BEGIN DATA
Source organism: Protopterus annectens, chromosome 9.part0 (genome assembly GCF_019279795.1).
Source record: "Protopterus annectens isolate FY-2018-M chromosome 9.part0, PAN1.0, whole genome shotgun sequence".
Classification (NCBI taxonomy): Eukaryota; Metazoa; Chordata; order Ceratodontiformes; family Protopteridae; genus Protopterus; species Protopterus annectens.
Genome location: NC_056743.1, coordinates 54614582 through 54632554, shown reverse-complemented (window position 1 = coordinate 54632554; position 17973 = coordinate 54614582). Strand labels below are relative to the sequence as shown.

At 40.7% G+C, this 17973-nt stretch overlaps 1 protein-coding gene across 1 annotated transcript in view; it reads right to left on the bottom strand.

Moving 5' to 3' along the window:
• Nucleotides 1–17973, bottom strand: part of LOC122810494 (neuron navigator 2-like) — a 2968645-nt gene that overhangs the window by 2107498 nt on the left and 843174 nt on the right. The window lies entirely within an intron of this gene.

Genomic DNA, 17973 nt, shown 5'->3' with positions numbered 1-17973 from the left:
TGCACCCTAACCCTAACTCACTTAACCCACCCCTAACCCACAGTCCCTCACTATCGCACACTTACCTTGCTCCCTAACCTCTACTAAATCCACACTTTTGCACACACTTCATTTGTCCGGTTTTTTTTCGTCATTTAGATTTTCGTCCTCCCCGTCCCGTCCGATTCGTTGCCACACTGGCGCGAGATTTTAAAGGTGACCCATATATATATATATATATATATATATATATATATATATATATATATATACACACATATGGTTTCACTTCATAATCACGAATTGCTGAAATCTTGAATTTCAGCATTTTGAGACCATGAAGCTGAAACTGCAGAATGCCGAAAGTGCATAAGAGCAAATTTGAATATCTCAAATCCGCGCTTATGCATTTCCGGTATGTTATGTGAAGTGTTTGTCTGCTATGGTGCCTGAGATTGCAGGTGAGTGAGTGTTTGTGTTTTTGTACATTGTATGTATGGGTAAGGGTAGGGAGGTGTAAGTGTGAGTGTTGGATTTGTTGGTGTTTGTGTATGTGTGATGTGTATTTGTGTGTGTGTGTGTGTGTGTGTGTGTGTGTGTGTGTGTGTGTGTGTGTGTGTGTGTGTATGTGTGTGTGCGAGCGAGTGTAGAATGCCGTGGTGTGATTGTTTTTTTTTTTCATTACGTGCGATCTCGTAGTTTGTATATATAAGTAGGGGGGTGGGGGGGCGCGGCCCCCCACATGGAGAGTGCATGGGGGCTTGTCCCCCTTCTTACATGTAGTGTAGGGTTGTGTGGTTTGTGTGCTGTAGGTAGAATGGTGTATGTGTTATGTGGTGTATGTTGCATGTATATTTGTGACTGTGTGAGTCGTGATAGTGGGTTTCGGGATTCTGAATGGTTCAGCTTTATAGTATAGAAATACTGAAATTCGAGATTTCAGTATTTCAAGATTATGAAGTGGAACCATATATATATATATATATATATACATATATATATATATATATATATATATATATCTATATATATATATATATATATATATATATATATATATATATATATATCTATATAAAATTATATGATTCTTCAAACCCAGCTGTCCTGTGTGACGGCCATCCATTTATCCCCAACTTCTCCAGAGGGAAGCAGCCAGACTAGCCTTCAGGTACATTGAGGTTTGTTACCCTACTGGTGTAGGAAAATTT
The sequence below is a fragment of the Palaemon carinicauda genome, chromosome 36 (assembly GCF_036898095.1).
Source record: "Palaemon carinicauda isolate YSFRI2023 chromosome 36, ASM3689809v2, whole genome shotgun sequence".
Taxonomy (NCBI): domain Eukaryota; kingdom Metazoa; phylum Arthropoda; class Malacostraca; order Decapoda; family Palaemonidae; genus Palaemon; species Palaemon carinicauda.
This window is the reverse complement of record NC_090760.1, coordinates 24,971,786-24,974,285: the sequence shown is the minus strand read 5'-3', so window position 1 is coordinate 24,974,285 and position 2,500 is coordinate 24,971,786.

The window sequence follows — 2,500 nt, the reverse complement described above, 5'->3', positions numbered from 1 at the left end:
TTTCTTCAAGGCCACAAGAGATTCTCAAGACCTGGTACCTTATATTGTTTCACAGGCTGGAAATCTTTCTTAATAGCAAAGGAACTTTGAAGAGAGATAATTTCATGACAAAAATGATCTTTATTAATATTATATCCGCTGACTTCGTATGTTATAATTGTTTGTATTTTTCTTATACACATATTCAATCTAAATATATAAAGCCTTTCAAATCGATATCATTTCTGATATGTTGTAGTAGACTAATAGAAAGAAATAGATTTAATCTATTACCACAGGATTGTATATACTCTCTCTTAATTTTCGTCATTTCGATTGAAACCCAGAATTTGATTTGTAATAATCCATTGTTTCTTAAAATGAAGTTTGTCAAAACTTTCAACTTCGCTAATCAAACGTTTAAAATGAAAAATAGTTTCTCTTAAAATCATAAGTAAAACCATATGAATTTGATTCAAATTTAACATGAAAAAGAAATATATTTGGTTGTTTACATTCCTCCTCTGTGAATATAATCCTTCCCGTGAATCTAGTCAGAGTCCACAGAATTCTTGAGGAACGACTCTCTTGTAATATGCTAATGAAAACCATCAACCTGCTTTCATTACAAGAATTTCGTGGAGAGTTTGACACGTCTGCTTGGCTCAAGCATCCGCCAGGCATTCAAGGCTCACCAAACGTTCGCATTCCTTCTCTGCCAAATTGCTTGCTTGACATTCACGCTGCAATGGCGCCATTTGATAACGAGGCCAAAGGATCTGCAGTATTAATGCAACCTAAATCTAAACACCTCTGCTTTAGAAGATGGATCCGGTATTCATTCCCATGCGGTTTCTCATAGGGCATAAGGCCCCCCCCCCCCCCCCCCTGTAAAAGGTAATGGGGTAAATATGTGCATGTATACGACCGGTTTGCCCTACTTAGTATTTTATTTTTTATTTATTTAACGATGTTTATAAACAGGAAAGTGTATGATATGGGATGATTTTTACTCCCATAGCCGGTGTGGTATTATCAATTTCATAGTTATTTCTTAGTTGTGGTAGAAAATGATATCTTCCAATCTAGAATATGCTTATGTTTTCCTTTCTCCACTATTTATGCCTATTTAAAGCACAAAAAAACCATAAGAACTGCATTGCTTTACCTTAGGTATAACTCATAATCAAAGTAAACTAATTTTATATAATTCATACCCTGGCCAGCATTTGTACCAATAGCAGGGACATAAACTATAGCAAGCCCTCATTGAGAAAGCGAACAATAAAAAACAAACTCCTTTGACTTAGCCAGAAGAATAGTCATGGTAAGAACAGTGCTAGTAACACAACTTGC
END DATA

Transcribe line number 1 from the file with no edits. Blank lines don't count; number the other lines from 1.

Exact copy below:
Source organism: Protopterus annectens, chromosome 9.part0 (genome assembly GCF_019279795.1).